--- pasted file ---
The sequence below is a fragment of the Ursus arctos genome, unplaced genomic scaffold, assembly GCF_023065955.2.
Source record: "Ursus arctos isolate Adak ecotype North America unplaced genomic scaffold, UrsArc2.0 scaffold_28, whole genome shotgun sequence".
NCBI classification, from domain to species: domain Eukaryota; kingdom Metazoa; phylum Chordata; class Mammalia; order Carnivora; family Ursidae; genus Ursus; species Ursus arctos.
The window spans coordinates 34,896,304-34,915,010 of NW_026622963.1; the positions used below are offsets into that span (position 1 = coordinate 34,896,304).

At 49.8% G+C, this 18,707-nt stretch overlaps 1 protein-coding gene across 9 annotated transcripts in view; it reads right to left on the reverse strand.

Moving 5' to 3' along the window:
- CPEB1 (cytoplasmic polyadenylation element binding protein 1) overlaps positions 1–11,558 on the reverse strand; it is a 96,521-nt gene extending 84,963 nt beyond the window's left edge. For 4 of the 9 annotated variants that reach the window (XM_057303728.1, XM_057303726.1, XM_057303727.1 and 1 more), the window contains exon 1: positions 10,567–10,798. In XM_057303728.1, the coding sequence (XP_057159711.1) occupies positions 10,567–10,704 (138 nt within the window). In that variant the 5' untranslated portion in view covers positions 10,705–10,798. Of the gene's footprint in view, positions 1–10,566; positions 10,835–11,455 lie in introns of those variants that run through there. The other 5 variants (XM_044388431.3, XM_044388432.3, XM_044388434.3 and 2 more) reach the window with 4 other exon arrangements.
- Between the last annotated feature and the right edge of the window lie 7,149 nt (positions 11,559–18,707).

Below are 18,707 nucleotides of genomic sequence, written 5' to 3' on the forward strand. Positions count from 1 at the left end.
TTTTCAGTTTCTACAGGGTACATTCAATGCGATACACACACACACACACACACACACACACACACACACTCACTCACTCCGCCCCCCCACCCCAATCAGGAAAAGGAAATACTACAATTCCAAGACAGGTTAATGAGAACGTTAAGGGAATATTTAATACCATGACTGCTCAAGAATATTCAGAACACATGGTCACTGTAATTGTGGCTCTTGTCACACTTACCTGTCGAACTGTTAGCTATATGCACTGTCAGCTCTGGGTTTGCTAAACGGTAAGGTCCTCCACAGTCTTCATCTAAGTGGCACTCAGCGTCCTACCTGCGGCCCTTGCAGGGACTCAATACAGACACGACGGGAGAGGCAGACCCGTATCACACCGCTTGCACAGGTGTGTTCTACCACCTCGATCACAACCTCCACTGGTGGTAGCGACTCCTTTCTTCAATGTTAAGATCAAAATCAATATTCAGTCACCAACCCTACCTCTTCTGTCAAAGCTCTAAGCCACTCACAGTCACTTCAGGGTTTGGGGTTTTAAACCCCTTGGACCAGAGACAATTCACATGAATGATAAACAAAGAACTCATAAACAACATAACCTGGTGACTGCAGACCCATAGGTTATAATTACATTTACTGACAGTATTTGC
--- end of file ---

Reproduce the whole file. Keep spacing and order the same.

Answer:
The sequence below is a fragment of the Ursus arctos genome, unplaced genomic scaffold, assembly GCF_023065955.2.
Source record: "Ursus arctos isolate Adak ecotype North America unplaced genomic scaffold, UrsArc2.0 scaffold_28, whole genome shotgun sequence".
NCBI classification, from domain to species: domain Eukaryota; kingdom Metazoa; phylum Chordata; class Mammalia; order Carnivora; family Ursidae; genus Ursus; species Ursus arctos.
The window spans coordinates 34,896,304-34,915,010 of NW_026622963.1; the positions used below are offsets into that span (position 1 = coordinate 34,896,304).

At 49.8% G+C, this 18,707-nt stretch overlaps 1 protein-coding gene across 9 annotated transcripts in view; it reads right to left on the reverse strand.

Moving 5' to 3' along the window:
- CPEB1 (cytoplasmic polyadenylation element binding protein 1) overlaps positions 1–11,558 on the reverse strand; it is a 96,521-nt gene extending 84,963 nt beyond the window's left edge. For 4 of the 9 annotated variants that reach the window (XM_057303728.1, XM_057303726.1, XM_057303727.1 and 1 more), the window contains exon 1: positions 10,567–10,798. In XM_057303728.1, the coding sequence (XP_057159711.1) occupies positions 10,567–10,704 (138 nt within the window). In that variant the 5' untranslated portion in view covers positions 10,705–10,798. Of the gene's footprint in view, positions 1–10,566; positions 10,835–11,455 lie in introns of those variants that run through there. The other 5 variants (XM_044388431.3, XM_044388432.3, XM_044388434.3 and 2 more) reach the window with 4 other exon arrangements.
- Between the last annotated feature and the right edge of the window lie 7,149 nt (positions 11,559–18,707).

Below are 18,707 nucleotides of genomic sequence, written 5' to 3' on the forward strand. Positions count from 1 at the left end.
TTTTCAGTTTCTACAGGGTACATTCAATGCGATACACACACACACACACACACACACACACACACACACTCACTCACTCCGCCCCCCCACCCCAATCAGGAAAAGGAAATACTACAATTCCAAGACAGGTTAATGAGAACGTTAAGGGAATATTTAATACCATGACTGCTCAAGAATATTCAGAACACATGGTCACTGTAATTGTGGCTCTTGTCACACTTACCTGTCGAACTGTTAGCTATATGCACTGTCAGCTCTGGGTTTGCTAAACGGTAAGGTCCTCCACAGTCTTCATCTAAGTGGCACTCAGCGTCCTACCTGCGGCCCTTGCAGGGACTCAATACAGACACGACGGGAGAGGCAGACCCGTATCACACCGCTTGCACAGGTGTGTTCTACCACCTCGATCACAACCTCCACTGGTGGTAGCGACTCCTTTCTTCAATGTTAAGATCAAAATCAATATTCAGTCACCAACCCTACCTCTTCTGTCAAAGCTCTAAGCCACTCACAGTCACTTCAGGGTTTGGGGTTTTAAACCCCTTGGACCAGAGACAATTCACATGAATGATAAACAAAGAACTCATAAACAACATAACCTGGTGACTGCAGACCCATAGGTTATAATTACATTTACTGACAGTATTTGC